Professor to be Honored, Award-Winning Actors Give Reading
July 30, 2012 – English professor Gay Cima will receive a national award in recognition of her scholarly contributions Aug. 1 from the Association for Theatre in Higher Education’s Women and Theatre Program.
After the award ceremony, the Women and Theatre Program and Georgetown’s Davis Performing Arts Center is sponsoring a free reading, “History Matters/Back to the Future,” starring acclaimed New York-based actors Kathleen Chalfant, Maryann Plunkett and Tamara Tunie.
The reading takes place at 7:30 p.m. at the center’s Gonda Theatre.
Both the award and the reading are taking place as part of the Women and Theatre Program’s daylong conference, Staging Dissent, Performing Patriotism: Feminist Engagement in Social/Civic Dialogues.
Cima is the author of Early American Women Critics: Performance, Race and Religion (Cambridge 2006), which won the American Society for Theatre Research's Outstanding Book Award for 2006, and Performing Women: Female Characters, Male Playwrights and the Modern Stage (Cornell 1993).
“The award also recognizes her contributions to feminist performance, her initiation of the Women and Theatre Program's Activist-in-the-Community board position, and her direction of Georgetown’s Friday Afternoon Playreading Series,” says Maya Roth, chair of the university’s Department of Performing Arts. “The series introduced university and Washington audiences to a wide array of feminist, experimental and unpublished new plays.”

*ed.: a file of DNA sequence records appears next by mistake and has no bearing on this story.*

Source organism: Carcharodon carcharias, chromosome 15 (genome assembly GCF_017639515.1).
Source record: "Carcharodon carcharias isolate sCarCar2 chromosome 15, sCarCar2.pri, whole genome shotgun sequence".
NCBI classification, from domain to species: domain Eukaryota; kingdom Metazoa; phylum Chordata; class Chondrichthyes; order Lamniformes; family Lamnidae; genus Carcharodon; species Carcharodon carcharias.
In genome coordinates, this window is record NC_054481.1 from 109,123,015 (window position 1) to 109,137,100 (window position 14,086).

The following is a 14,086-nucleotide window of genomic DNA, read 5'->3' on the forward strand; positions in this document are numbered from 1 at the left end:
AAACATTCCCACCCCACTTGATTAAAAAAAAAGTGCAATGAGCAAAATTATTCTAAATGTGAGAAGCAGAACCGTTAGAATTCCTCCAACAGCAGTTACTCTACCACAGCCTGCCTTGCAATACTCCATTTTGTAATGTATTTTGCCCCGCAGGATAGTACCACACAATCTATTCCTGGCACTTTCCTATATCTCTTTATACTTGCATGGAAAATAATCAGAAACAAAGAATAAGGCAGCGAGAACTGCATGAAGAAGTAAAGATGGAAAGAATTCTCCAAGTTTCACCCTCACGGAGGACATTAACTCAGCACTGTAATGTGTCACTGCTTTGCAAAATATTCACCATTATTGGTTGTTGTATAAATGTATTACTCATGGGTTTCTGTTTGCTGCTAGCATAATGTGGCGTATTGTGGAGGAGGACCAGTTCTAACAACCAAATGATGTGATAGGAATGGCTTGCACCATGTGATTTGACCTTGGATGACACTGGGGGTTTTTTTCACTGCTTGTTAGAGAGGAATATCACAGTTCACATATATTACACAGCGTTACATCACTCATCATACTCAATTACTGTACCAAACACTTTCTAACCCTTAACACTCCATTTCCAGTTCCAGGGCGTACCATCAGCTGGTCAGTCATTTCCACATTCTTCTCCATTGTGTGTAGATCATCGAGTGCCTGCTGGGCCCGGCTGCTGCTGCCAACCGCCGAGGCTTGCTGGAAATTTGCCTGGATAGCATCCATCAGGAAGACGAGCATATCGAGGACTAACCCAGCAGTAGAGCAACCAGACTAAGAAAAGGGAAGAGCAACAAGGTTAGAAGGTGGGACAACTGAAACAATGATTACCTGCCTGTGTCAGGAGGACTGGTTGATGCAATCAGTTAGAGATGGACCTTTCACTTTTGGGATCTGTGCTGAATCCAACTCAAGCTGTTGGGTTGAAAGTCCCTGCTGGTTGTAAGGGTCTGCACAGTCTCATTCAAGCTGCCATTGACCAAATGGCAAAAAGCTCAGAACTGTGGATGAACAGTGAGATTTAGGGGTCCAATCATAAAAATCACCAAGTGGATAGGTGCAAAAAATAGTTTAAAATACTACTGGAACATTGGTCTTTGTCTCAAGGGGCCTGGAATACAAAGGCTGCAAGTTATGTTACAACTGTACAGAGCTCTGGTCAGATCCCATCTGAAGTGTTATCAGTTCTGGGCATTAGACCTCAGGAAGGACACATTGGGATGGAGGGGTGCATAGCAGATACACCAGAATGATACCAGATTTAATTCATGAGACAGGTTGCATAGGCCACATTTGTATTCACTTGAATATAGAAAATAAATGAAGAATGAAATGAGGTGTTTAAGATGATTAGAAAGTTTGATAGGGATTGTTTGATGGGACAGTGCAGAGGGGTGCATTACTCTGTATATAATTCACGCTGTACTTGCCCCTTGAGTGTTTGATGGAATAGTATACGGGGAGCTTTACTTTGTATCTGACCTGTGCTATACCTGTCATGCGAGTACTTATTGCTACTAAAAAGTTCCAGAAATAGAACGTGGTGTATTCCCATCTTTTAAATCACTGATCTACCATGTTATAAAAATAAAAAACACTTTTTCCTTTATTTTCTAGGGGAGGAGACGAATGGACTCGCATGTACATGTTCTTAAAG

Roth also said “Clearly Gay’s inspired teaching, and her mentoring of students and younger colleagues testifies to the ways that she is shaping the field and its future research.”
Chalfant, Plunkett and Tunie will read scenes by such historic women playwrights as Jane Bowles, Alice Childress and Zoë Akins.
“We’re excited to give center stage to classic American women playwrights through this event, and to recognize exceptional new plays by contemporary women playwrights,” says Roth, also a member of the executive board for the Women and Theatre Program.
“In the context of such meager rates of production for plays by women in American theatre, including for classic works and for exceptional new plays by rising and established talents, we see buzz around women playwrights as part of our civic engagement as theater artists, scholars and audiences,” she adds.